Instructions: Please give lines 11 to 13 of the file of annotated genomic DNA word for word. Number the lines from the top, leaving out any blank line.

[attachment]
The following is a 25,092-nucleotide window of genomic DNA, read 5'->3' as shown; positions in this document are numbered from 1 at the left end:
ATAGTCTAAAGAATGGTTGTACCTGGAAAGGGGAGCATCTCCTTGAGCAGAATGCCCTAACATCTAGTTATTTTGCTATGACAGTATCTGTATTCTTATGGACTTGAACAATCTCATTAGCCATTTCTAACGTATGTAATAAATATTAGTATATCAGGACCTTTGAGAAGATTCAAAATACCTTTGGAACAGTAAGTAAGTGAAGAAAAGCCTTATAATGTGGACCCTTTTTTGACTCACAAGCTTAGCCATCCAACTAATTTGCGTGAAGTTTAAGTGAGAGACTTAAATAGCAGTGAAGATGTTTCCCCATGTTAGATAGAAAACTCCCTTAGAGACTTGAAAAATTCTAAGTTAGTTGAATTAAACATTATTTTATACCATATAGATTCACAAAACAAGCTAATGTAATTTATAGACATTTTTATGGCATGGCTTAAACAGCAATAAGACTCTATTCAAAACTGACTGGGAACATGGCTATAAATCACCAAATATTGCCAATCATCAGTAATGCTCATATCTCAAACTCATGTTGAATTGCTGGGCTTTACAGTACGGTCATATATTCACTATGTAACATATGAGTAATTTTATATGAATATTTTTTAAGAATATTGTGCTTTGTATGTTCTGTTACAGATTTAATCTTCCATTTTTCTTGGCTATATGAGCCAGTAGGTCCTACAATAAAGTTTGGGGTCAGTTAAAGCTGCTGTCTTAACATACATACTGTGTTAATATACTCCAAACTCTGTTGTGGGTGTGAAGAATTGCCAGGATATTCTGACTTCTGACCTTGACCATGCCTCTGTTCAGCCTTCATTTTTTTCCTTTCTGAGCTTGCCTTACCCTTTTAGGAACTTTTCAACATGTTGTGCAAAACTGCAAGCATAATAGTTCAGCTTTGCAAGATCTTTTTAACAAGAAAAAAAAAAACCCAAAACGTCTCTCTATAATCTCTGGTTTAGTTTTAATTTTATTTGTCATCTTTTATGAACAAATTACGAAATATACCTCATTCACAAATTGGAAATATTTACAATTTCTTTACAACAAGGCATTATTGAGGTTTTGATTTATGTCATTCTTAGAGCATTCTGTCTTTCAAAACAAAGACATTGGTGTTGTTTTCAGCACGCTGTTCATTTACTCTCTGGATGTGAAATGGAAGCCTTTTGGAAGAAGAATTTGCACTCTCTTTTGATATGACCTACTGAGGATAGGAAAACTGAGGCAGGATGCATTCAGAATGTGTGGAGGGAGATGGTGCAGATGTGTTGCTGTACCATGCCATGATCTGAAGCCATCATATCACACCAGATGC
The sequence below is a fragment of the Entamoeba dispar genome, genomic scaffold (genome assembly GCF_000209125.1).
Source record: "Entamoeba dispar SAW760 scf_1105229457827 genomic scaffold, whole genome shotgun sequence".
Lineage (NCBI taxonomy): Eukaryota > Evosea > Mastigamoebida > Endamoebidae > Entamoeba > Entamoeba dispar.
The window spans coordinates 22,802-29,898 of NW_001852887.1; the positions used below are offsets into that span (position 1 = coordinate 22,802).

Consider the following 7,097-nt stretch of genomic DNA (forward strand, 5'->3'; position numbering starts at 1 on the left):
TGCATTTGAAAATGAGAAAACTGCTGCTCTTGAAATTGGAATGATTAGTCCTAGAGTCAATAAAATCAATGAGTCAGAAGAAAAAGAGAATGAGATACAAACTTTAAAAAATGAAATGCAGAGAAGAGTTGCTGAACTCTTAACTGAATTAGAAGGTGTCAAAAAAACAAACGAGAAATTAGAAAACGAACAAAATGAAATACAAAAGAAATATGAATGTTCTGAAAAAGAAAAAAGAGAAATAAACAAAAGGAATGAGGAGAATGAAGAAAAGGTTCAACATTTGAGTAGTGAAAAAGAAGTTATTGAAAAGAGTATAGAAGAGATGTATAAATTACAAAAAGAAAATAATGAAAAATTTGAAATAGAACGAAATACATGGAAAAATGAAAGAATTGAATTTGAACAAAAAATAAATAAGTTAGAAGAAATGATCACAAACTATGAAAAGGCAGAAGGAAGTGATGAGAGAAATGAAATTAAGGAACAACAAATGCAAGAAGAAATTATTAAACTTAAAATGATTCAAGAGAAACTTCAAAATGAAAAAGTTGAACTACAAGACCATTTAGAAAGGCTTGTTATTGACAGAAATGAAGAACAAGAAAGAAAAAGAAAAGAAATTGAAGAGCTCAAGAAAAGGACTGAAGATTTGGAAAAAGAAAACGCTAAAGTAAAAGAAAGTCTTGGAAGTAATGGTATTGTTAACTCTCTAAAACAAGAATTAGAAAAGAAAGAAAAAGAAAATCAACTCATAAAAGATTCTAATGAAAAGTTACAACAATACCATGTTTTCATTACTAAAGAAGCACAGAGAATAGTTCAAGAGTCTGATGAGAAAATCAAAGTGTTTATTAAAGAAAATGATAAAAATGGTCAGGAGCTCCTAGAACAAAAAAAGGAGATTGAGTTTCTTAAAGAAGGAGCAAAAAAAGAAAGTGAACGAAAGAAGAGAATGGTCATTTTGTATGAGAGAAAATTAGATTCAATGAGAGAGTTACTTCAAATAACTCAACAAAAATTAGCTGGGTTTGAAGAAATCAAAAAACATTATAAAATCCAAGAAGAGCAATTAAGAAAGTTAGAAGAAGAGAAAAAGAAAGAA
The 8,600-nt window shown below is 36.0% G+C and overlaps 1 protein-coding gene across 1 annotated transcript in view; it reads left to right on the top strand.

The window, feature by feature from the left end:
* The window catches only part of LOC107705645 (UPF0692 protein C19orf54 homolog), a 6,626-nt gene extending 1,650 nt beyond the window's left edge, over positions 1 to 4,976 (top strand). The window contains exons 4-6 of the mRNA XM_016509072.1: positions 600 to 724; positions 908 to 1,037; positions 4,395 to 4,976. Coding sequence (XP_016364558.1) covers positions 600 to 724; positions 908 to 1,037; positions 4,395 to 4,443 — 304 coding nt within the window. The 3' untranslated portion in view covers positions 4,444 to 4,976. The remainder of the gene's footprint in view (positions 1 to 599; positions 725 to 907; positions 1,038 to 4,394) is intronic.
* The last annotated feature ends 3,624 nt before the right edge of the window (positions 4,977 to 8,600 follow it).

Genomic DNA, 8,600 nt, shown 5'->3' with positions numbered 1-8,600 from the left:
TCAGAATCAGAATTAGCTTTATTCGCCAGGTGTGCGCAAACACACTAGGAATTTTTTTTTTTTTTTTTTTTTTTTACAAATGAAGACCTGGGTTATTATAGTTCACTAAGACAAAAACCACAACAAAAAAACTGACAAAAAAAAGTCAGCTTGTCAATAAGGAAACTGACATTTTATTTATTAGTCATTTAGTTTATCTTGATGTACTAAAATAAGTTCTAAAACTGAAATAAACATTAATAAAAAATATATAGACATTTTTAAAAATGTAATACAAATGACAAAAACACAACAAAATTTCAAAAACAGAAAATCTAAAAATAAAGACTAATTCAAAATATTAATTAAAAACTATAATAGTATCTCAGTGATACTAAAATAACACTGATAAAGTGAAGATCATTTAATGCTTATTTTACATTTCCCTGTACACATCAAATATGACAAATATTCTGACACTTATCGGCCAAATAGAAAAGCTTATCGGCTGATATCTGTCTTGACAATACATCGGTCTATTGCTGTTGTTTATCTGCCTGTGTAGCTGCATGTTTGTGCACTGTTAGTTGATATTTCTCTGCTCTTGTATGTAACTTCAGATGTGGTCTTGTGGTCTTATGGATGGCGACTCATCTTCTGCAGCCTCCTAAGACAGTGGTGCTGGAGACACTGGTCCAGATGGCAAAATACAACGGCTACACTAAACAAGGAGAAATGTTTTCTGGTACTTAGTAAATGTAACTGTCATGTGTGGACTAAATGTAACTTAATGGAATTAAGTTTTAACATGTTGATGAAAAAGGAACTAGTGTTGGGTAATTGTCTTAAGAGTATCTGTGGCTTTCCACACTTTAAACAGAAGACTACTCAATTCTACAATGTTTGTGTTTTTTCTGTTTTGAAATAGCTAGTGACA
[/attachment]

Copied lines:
* The window catches only part of LOC107705645 (UPF0692 protein C19orf54 homolog), a 6,626-nt gene extending 1,650 nt beyond the window's left edge, over positions 1 to 4,976 (top strand). The window contains exons 4-6 of the mRNA XM_016509072.1: positions 600 to 724; positions 908 to 1,037; positions 4,395 to 4,976. Coding sequence (XP_016364558.1) covers positions 600 to 724; positions 908 to 1,037; positions 4,395 to 4,443 — 304 coding nt within the window. The 3' untranslated portion in view covers positions 4,444 to 4,976. The remainder of the gene's footprint in view (positions 1 to 599; positions 725 to 907; positions 1,038 to 4,394) is intronic.
* The last annotated feature ends 3,624 nt before the right edge of the window (positions 4,977 to 8,600 follow it).

Genomic DNA, 8,600 nt, shown 5'->3' with positions numbered 1-8,600 from the left: